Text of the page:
Notes from Fintech Snark Tank

If you were between 14 and 21 in 1991, you might remember Nirvana’s release smells like teen spirit, which first appeared in September of that year. The song launched the band into stardom and became an anthem of teenage anxiety for millions of underprivileged Gen Xers.

Today, these Gen Xers are in their mid-40s to early fifties, and many (if not most) of them have jobs, families, and maybe even children of their own with teenage anxiety.

In other words, these Generation Xers have become disenfranchised – or more simply – active members of society.

What nirvana Smells like a sperry figNothing to do with fintech?

There are parallels between what disadvantaged youth experienced in the early ’90s (and every generation before and after, for that matter) and what fintech companies are going through today.

Fintech Funk: From hero to villain

For the past 10 years, fintechs have been the fair-haired kid who can do no wrong.

Like kids who were told they could grow up to be a president, fintech companies were coddled and branded as white knights who would solve the problems of financial inclusion, financial inequality, and financial illiteracy. Fintechs had a “superiority complex”:

โ€œThere is a pervasive notion in the fintech industry that fintech startups are somehow more ethical than legacy banks, or that there is a ‘spirit’ of fintech that sets fintechs apart from banks and somehow makes them morally superior.โ€

That crust is cracking. Fintechs are seeing massive valuation cuts, funding cuts, and layoffs. according to Forbes Article titled In Fintech, 2022 has become the year of layoffs:

โ€œRising interest rates, fears of an impending recession and a sudden slowdown in venture investment have led fintech founders to cut expenses dramatically. Every corner of the fintech industry is feeling the pressure, from investment apps and teenage digital banks to back-end trading software and tech fashionโ€ .

This spring and summer, well-known fintech companies announced job cuts:

In addition, Forbes identified nine other financial companies that recently cut jobs without any announcement or public reporting of their downsizing.

However, the low point for fintech companies may have occurred in the past two weeks when Acting Currency Controller Michael Hsu warned:

โ€œThe encroachment of fintech into the traditional financial sector is increasing complexity, and the emergence of unregulated fintech companies will be a driver of a financial crisis.โ€


Fintech's funk smells like the spirit of a fig

Fintech โ€œrevolutionโ€ sounds a lot like โ€œevolutionโ€ at this point, and reminds me of how we evolved from child to teenager to young adult to adult (although, admittedly, some of us never make it to that last stage).

Although fintech hasn't quite reached its teens yet, it does suffer from teen anxiety.

Alex Johnson, author of the popular Fintech Takes newsletter, agrees:

The similarities to anxiety in teens are strong. Spending the money like it's becoming obsolete and then having to lay off employees = paying off your meager savings and having to go back to live with your parents. Problem with the organizers = My parents don't understand me. Getting your own fintech company by a bigger company (or God forbid a bank) = getting your first real 9-5 job, and realizing that work sucks. Seeing the rise of Web3 and having a bunch of young talent to work on something cool = realizing that young people think you're boring."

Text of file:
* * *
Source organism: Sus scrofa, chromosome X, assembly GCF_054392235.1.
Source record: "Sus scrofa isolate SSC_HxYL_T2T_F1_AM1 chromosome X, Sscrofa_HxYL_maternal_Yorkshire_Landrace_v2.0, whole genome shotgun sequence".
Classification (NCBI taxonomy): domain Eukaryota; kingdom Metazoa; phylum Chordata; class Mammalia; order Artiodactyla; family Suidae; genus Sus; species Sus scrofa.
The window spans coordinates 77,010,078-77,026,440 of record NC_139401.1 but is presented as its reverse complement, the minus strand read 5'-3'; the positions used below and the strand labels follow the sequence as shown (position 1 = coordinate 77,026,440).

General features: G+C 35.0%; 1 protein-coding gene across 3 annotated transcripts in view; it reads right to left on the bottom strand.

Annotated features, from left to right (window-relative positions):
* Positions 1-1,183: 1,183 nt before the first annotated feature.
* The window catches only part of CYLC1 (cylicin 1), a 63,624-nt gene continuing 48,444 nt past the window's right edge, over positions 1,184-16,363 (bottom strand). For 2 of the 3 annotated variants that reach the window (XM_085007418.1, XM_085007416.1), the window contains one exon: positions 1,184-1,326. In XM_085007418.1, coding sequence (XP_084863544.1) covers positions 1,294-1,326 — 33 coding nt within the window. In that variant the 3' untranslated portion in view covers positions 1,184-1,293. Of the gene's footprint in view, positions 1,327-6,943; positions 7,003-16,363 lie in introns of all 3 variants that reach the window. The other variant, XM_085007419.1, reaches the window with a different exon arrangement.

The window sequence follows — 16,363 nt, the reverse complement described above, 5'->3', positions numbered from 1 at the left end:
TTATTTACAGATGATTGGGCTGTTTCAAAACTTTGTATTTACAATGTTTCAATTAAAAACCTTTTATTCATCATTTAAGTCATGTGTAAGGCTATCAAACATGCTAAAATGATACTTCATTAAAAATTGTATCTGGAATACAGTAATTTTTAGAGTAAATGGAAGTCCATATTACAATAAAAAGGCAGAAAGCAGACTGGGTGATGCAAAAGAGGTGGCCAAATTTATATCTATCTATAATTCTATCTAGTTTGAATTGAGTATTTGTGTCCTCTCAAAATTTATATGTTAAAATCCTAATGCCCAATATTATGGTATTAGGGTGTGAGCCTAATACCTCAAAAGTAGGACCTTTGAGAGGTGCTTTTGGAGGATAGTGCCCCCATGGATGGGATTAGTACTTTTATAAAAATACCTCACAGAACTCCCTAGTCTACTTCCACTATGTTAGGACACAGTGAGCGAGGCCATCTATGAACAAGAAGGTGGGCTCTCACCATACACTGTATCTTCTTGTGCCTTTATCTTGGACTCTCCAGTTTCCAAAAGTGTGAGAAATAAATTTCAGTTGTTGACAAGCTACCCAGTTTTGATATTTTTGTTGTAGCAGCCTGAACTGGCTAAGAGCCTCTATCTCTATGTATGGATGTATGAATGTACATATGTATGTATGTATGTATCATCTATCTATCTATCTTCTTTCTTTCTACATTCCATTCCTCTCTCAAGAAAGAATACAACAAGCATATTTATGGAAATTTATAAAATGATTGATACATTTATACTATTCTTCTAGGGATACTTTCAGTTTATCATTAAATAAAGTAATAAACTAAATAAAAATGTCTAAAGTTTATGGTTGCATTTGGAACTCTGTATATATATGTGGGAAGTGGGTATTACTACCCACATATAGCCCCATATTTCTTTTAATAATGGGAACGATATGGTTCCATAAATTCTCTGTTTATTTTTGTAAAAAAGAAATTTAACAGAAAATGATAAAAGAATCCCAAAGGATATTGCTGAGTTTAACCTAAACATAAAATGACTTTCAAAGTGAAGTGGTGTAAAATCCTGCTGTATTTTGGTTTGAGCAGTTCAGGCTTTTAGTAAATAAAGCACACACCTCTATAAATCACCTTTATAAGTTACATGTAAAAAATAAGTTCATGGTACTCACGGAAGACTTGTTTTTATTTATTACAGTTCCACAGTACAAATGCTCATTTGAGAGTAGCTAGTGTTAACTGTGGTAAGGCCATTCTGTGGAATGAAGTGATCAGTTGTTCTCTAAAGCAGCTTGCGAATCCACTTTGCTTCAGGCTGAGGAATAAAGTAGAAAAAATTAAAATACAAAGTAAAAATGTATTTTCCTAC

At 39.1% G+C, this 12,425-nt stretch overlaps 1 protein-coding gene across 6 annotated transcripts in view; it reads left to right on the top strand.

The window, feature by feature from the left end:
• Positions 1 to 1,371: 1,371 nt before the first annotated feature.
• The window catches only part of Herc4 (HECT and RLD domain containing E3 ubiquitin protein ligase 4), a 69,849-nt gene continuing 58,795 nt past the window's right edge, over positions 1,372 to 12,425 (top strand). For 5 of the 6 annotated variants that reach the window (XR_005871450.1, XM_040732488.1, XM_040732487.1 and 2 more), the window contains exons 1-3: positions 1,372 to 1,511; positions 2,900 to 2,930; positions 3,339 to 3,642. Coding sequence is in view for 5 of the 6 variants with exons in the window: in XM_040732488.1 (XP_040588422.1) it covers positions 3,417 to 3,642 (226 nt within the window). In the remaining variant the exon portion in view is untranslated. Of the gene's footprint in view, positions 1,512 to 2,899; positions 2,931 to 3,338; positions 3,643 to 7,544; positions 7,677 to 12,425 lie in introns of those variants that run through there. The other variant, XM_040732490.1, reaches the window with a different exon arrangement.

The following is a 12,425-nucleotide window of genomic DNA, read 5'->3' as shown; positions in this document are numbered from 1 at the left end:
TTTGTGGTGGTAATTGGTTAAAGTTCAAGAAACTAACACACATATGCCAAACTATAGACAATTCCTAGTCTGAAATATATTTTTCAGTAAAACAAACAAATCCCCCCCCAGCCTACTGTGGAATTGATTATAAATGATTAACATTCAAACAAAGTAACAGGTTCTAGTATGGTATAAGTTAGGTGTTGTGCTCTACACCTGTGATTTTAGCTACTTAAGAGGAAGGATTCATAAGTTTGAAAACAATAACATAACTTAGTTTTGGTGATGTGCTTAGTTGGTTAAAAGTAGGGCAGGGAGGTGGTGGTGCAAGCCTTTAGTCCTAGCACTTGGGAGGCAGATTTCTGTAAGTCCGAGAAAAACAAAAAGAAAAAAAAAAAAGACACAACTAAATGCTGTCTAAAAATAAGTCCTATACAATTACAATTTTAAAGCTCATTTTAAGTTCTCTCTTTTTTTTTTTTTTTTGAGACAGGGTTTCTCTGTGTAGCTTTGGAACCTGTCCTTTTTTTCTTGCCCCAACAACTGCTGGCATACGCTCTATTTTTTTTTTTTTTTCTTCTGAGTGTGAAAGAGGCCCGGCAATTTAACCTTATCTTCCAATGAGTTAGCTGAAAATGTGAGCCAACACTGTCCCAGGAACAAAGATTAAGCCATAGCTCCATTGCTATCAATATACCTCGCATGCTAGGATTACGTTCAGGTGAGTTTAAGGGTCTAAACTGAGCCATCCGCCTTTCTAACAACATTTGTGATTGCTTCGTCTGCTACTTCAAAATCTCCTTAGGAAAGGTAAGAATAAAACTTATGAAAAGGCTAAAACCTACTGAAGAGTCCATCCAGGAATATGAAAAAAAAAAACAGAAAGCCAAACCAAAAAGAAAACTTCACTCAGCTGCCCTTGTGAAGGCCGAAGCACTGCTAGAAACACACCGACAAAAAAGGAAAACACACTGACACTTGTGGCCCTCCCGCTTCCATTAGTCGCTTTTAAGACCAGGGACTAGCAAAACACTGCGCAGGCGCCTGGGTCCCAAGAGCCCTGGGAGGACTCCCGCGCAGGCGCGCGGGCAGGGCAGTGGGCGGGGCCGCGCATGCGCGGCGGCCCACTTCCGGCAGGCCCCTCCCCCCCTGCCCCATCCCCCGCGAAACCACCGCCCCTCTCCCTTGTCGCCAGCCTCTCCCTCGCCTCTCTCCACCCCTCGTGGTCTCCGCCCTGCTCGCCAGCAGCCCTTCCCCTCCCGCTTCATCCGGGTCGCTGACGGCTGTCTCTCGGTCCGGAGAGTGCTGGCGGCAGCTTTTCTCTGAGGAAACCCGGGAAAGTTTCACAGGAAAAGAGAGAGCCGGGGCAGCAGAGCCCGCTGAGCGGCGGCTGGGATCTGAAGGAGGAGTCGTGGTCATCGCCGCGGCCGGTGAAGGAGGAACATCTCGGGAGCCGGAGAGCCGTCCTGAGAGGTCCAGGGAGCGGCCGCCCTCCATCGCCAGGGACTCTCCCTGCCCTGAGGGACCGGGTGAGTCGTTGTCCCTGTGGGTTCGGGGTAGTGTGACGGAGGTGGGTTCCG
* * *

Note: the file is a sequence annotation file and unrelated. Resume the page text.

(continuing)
Maybe the fig spirit doesn't smell so bad

Although Nirvana's song has grown into the disturbing teen anthem for Gen Xers, few people truly understand the reference to "teenage spirit."

The video for the song shows the band playing in what feels like a high school gymnasium, and over the course of the song, students watching the band tear up everything in the gym and make a mess.

For years, I thought "teen spirit" referred to the energy that teens generate in the big video hole, and I couldn't imagine that smell so sweet.

However, the reference to "teen spirit" in the song is actually a reference to "teen spirit," which is a deodorant. According to Joe Queenan:

โ€œSmells like teenage soulโ€ was written on the wall of Kurt Cobainโ€™s apartment by Catherine Hanna, lead singer of the band Bikini Kill. Hanna wrote this as a joke because fellow bandmate Toby Phil, who was Cobainโ€™s friend at the time, was a fan Fig Spirit deodorant."

So I guess teenage spirits don't smell so bad, after all. And despite the funk that is out there, the fintech industry isn't doing it either.

Except it's not really an "industry".

Just as teens are part of the human race (although parents of teens can be difficult to accept), fintech is not an industry per se โ€” it is part of the financial services industry.

Rebellious teens often threaten to set out and start their own community, only to mature, get jobs, and join the established community. Likewise, the key to fintech development is to play its part in the existing financial system - not start a new one.

Each new generation grows into adulthood and brings new ideas, norms, and attitudes to the society it eventually joins. Andโ€”believe it or notโ€”many older generations embrace those ideas, standards, and attitudes (if you don't believe me, ask your mom or grandmother how often they use Facebook or Instagramโ€”you won't like the answer).

Ironically, though, OCC's Hsu cautioned against fintech infringement In the traditional financial sector, fintech Comprehension In this sector is exactly what fintech companies and banks - and their clients - need in this regard.

Ten years from now, we'll look back at 2022 and realize that this was the year that saw the end of the Neobank era and the transition of fintech from the anxious state of adolescence to adulthood.